Banks and Money


Should commercial banks be prevented from creating money? Ben Dyson and Drew Jackson of Positive Money and Martin Wolf of the Financial Times argue that they should.

Here i argue that in board terms they are right but for the wrong reasons; there should be more government money created rather than bank credit money but the terms used often confusing and the reasons for using government money are some what different from those argued for. Furthermore, there are dangers both in the implementation of such a ban if the nature of money is not fully understood.

The Nature of Money
There are two main types of money as seen in modern economies: government created money and bank created money. Government created money includes banknotes and the reserves of commercial banks held at the central bank. The banknotes are used for small transactions, individuals whereas, reserves are used for settling transactions between commercial banks. Bank created money on the other hand is the money seen in individual and company bank accounts. This money is essentially a promise to pay, issued by the bank to the individual, and entitling the individual to demand government money (banknotes) on demand (demand deposits) or after some specified time period (time deposits).

In very simple terms there is very little government money in the bank backing up your commercial bank money. This leads to phenomena such as a “run on a bank” where depositors together demand to withdraw government money to the value of their bank account level. Unfortunately, a commercial bank does not hold government money to cover all the bank deposits and so banks typically have to close their doors and refuse to reimburse people.

Positive money, and the ‘Chicago plan’ before them proposes that bank accounts used for transactions should be 100% backed by government money. in this way, they would function like most people believe bank accounts function anyway: in other words, the government creates the money in individual bank accounts and they can withdraw it at any time.

There are a number of advantages of this plan, both real and perceived. Firstly, it will allow people’s bank accounts to be substantially less risky. Government money does not need to be backed by anything as it is the fundamental component of the system. So there is no need for detailed bank regulation as the security of individuals’ money would be guaranteed by design. On the other hand, there would be proper market discipline around the actions of banks because if they would need to borrow, they would also need to attract that money from investors. At present banks can simply issue money to fund their loans; in future they would need to issue bonds or attract investment funds in some other way.

This advantage also leads on to another namely that government would need to issue fewer bonds because a larger portion of their financing would be achieved with money issuance. Since money does not necessarily pay an interest rate this can be seen as eliminating the national debt (or a part of it). Indeed, the scale of private bank money issuance is currently similar to that of government debt issuance. It would be a welcome simplification if the government no longer needed to issue bonds, suffering occasional sovereign debt crises, and banks no longer needed to issue money, suffering occasional banking crises.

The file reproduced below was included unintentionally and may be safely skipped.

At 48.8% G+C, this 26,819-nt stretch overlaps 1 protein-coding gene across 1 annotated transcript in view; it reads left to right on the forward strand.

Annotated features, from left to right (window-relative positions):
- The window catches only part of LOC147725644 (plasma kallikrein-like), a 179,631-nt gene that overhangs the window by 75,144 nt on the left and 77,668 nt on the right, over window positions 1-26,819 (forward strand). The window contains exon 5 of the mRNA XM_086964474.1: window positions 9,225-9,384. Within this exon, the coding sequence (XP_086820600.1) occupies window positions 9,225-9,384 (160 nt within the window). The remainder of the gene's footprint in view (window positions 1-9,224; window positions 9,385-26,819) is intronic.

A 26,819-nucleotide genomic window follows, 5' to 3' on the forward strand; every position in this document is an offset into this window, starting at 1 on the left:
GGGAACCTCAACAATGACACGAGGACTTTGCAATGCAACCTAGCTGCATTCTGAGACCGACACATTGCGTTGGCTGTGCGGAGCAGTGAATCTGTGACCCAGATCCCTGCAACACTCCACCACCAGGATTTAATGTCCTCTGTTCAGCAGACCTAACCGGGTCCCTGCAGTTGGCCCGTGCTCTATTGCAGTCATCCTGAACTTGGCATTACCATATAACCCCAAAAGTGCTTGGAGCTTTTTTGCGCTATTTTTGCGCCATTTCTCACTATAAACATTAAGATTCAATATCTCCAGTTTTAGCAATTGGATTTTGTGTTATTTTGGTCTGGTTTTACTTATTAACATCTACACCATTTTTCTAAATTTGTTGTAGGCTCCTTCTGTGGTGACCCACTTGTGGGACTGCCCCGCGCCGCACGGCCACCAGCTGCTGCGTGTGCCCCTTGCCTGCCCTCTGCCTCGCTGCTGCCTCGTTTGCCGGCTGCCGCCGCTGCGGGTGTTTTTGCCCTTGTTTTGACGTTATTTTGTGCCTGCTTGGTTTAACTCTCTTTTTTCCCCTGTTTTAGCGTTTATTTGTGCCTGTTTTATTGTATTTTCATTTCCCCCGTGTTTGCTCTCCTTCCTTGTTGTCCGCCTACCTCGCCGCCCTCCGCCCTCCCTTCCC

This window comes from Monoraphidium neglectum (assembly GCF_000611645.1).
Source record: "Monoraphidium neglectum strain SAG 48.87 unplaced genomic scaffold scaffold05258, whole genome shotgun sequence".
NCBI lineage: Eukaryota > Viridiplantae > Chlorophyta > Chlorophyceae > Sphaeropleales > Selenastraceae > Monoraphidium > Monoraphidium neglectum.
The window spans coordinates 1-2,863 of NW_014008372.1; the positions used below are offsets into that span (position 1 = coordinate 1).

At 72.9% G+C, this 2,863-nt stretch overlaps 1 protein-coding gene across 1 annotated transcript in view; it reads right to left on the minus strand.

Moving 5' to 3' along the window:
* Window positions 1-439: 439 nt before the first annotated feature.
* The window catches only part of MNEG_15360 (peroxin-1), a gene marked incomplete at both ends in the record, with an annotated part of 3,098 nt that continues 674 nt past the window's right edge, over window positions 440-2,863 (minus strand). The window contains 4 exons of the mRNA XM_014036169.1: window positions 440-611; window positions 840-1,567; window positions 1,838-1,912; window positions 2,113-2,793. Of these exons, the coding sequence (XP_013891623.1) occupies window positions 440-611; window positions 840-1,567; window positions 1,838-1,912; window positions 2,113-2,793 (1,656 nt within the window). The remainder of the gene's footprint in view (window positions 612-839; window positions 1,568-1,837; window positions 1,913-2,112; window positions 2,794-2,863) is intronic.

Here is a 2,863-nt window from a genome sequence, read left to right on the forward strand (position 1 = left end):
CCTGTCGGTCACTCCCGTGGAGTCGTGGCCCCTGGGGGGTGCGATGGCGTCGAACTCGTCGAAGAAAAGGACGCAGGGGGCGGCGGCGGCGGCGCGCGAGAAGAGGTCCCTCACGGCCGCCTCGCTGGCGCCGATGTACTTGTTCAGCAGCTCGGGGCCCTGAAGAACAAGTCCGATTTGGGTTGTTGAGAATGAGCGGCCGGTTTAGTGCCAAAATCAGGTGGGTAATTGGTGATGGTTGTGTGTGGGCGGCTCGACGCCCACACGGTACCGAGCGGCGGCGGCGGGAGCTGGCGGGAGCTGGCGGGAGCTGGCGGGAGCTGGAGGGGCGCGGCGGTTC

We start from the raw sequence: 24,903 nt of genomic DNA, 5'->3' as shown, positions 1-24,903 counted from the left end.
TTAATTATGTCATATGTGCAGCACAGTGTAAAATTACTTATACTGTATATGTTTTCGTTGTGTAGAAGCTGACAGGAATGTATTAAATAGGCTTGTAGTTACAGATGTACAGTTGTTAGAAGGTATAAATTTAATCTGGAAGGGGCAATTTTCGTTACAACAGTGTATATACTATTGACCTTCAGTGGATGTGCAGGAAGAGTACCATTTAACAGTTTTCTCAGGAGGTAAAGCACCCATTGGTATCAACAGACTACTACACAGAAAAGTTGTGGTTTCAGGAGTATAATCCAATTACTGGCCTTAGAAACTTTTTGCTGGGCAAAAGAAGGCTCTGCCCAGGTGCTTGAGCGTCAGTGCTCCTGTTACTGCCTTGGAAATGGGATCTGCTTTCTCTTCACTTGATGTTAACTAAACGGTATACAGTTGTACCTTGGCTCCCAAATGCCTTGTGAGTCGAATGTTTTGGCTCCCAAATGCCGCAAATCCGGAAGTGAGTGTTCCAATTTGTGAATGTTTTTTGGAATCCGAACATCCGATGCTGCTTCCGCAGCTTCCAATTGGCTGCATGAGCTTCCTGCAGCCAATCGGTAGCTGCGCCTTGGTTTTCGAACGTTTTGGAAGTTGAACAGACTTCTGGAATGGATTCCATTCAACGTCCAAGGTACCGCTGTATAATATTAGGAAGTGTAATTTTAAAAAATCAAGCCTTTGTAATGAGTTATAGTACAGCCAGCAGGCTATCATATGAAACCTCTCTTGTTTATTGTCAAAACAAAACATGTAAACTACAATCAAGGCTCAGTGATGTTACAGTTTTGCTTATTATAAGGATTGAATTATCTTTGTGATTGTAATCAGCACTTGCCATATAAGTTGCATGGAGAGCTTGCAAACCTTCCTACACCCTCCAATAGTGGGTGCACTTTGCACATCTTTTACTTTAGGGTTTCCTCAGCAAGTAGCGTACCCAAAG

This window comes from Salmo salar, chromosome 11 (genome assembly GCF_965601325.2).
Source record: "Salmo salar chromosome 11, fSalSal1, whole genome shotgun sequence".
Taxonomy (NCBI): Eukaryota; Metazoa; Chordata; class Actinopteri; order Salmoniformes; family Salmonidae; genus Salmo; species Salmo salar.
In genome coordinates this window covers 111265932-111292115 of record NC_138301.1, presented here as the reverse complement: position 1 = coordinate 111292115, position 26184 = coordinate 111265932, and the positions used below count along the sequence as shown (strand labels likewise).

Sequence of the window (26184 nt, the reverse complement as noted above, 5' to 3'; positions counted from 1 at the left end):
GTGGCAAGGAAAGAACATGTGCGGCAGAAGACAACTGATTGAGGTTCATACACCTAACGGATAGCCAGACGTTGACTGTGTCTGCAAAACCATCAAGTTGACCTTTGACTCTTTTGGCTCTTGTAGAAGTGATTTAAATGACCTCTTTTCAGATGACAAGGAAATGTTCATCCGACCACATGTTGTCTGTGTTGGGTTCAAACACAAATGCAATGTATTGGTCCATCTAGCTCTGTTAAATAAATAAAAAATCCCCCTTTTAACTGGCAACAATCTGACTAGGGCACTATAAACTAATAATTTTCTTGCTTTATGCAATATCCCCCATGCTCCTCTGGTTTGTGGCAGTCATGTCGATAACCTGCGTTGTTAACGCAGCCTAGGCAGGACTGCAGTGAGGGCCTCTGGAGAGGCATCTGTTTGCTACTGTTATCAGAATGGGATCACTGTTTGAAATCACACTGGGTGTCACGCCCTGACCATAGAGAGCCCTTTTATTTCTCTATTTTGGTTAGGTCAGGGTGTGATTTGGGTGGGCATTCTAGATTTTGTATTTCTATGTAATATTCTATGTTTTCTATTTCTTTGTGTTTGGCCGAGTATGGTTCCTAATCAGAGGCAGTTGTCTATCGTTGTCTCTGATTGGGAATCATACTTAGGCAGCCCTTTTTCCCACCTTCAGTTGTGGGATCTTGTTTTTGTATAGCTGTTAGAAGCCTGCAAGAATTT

Lastly, its a simpler system in that money is created by the government in the way that most people believe it already is. Having control over the money supply, it is argued would lead to greater macroeconomic stability. In particular, money could be created in a counter cyclical way and could be directed to those sectors of the economy in need of expansion.

The problem with the way these proposals are expressed is that money is considered a simple and unitary concept. This is how it is perceived by the general public admittedly; money in a bank account can be used for purchasing goods and services in just the same way that bank notes can. However, the nature of that money is very different: One is an IOU from your bank, the other token or IOU (depending on your theory) from the Govt. But what is money and what isn’t money is not clear and is not easily legislated. In fact , current bank money was created to get around regulations banning commercial banks from issuing bank notes. If the emphasis of the proposal is on explicitly banning certain types of bank deposits, it is likely that banks will find other ways of getting around such legislation. This does not invalidate the advantage of the proposal but it does mean that you have to be very careful how legislation is framed. Furthermore, we can expect any legislation to provoke avoidance tactics which will mean the legislation has to be updated at a later date.

A related point is that what is important in bank money creation from a macroeconomic perspective is not the creation of money per se but rather the creation of credit. Just banning commercial (credit) bank money creation would leave untouched the question of the total amount of credit in the economy. Furthermore, it might not prevent the need for government intervention because very same dynamic processes associated with bank money creation (credit and asset price bubbles) can be financed by other financial instruments. In simple terms, current bank lending is often financed by the issuance of bank deposits but if this was banned it could be financed by issuance of securities which avoid being classified as money according to the regulations but in fact are fully liquid and redeemable at par (you get all your money back guaranteed). So macroeconomic policy would need to consider the total supply of credit not just the strict money supply according to some definition.